The differing structures between an epic poem and a play influence the way one views a crowd or community, and therefore how the authors interpret the assassination of Julius Caesar. Dante the pilgrim narrates his journey, which makes the idea of a crowd manageable in The Divine Comedy because he is describing the communities in a distinct and logical way. Each soul in Inferno is placed within a specific community of people who are like them, whether it is by similar sins (Inferno), need for repentance (Purgatorio), or capacity to receive God’s love (Paradiso). Each group is kept separate from the others. In Inferno, the circles are separated and guarded by demons and creatures. For example, Cerberus guards the third circle that contains the gluttonous.3 Phlegyas acts as a demon ferryman outside the fifth circle of the wrathful.4 Because of these distinct separations of crowds alongside a detailed narration describing them, crowds are contained and safe. In a play, however, we are often presented only with words from individual characters about crowds, identifying crowds as ignorant groups that cannot be controlled. Where Dante values community and crowds as necessary in our understanding of the afterlife and the present life, to Shakespeare, a crowd is a “many headed monster” (Dunn 7). Julius Caesar makes much of the crazed mob that arises after Antony’s speech. The rioters kill Cinna the Poet, even after he exclaims that he is not Cinna the conspirator. The citizens yell, “Tear him for his bad verses” (III.iii.28) and “It is no matter, his name’s Cinna; pluck but his name out of his heart, and turn him going” (30-31). The crowd is thirsty for revenge, and does not care who they kill to fulfill their whim. Their uncontrolled brutality exemplifies the irrationality of which a group is capable. To Shakespeare, a crowd of people cannot be contained, can become chaotic, and is to be feared. The souls within Dante’s crowds are human, whereas Shakespeare’s crowd is its own, inhuman beast. The differing presentation of crowds in The Divine Comedy and Julius Caesar can be attributed to their genres. In an epic, Dante can explain the nature and actions of groups through narration. In a play, Shakespeare can only present groups through speech of individual characters. Much information is missing in Julius Caesar, and the audience becomes unsure of whether crowds or communities can be trusted. The value of community and groups vary between the genres and affect the interpretation of the assassination of Julius Caesar. Shakespeare’s play centers around the victories and failures of an individual in relation to his community, and therefore portrays Brutus as a tragic hero because he attempted to prevent the loss of his community, the republic. Dante’s epic centers around the sins and virtues of groups. Dante therefore places Brutus in the deepest circle of Inferno for his part in a group (he, Cassius, and Judas) who, in Dante’s opinion, destroyed the ultimate religious and political sovereigns.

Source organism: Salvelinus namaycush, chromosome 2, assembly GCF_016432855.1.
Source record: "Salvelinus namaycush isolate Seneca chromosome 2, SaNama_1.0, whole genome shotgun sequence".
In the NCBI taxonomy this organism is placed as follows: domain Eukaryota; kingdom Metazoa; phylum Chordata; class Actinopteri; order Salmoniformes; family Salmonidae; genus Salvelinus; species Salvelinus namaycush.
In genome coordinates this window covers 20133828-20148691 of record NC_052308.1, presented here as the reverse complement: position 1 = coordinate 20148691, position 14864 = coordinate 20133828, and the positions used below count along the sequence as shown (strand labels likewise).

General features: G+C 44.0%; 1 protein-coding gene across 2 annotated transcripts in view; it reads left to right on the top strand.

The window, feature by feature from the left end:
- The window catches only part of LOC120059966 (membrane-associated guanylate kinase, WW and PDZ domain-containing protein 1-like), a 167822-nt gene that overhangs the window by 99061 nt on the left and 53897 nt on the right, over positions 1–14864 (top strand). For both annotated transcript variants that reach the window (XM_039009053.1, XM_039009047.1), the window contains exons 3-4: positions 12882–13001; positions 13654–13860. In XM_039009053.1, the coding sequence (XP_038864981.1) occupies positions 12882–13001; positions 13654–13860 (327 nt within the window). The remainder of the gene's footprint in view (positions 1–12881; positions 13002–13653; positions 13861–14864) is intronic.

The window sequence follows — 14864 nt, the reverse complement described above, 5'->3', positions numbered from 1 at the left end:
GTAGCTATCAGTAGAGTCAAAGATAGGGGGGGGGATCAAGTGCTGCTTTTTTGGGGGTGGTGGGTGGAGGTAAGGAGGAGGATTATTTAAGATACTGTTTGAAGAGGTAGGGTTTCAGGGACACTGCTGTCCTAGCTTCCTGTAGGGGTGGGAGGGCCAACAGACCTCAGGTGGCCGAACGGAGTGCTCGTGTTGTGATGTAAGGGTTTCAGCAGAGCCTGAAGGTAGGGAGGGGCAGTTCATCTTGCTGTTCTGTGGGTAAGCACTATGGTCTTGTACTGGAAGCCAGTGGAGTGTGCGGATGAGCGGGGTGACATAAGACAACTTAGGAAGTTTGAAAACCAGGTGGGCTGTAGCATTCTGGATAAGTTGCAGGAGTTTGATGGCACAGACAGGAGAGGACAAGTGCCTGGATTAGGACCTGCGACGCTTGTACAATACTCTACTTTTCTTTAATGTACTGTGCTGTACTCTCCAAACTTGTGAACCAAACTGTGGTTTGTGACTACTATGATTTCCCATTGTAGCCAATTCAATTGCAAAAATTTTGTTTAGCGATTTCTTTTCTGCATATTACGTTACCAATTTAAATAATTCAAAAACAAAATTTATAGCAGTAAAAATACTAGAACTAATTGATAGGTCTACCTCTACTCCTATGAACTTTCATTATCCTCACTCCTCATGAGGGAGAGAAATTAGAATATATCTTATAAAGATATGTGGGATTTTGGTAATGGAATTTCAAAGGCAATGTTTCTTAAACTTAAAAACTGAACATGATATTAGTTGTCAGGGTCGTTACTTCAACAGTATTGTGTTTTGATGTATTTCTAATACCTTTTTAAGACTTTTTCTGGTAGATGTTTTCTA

Dante separates the human race into many sub-communities according to their degree of sin or goodness, further proving his nostalgia for unity by showing that, even when broken down, there is still community. Dante’s epic depicts the human race as a whole, as well as sub-communities of people who suffer for their earthly sins (Inferno), who are in the process of purification in their journey to reach Heaven (Purgatorio), and the souls who have reached the Empyrean (Paradiso). Dante places sub-communities within these three communities in different circles (Inferno), terraces (Purgatorio), or spheres (Paradiso); in each level, he separates souls by the type of sin, atonement, or capacity to receive God.5 Dante’s message pertains to all souls and their ascent toward the Divine, but focuses mostly toward defining the Christian community. Franz Link states that the epic “supplies the possibility of identification for a group of people” (90). The Christian community can most identify with The Divine Comedy, as the Christian life is the soul’s continuing attempt to restore its lost likeness to God. Dante’s epic mirrors his political belief that the state should also strive to restore its likeness to the Divine Kingdom. The Divine Comedy is the story of a Christian metamorphosis in the journey to the absolute—a process, a formation (Freccero 180). Dante’s layering in the importance of community represents his extreme belief of having a single, universalized empire under a sovereign ruler. By mirroring God’s kingdom on earth, Dante believes, we will be closer to unification with Him. This view of humanity overshadows Brutus’ individual motives for assassinating Caesar, the community’s chosen ruler. Therefore, Dante places Marcus Brutus in Hell along with Cassius, his fellow conspirator, and Judas, the betrayer of the ultimate Divine leader on earth, Christ.